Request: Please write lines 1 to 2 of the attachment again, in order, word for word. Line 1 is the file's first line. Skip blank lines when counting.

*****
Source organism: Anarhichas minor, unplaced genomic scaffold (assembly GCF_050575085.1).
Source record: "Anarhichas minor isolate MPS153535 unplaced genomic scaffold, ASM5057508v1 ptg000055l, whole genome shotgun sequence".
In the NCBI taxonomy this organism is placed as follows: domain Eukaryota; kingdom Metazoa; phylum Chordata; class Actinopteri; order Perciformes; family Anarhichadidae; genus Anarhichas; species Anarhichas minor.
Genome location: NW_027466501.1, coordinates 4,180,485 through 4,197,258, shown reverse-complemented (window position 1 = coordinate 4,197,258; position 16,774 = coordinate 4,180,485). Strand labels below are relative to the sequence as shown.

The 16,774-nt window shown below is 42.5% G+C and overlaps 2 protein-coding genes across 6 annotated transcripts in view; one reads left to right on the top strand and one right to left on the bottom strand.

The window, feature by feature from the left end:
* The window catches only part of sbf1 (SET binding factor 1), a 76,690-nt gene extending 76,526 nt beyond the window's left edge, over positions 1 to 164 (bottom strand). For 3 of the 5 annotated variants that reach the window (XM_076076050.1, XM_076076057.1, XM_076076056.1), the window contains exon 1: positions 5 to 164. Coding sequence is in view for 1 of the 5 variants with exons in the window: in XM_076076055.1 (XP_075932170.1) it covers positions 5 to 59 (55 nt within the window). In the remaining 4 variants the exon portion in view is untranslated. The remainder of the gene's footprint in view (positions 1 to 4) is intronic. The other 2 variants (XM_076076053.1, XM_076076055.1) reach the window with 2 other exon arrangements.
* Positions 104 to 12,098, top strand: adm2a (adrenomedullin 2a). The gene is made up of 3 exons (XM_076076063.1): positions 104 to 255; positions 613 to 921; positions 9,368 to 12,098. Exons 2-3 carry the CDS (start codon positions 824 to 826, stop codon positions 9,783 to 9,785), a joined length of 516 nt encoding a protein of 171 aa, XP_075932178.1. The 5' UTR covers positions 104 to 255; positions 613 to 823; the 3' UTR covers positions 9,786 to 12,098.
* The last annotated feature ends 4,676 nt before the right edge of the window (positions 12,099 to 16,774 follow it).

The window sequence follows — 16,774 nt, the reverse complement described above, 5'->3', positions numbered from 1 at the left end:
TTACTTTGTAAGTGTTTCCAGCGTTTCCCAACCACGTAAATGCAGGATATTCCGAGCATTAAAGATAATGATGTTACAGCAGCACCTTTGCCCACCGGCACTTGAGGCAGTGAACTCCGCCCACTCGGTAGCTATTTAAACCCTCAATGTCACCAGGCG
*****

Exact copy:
Source organism: Anarhichas minor, unplaced genomic scaffold (assembly GCF_050575085.1).
Source record: "Anarhichas minor isolate MPS153535 unplaced genomic scaffold, ASM5057508v1 ptg000055l, whole genome shotgun sequence".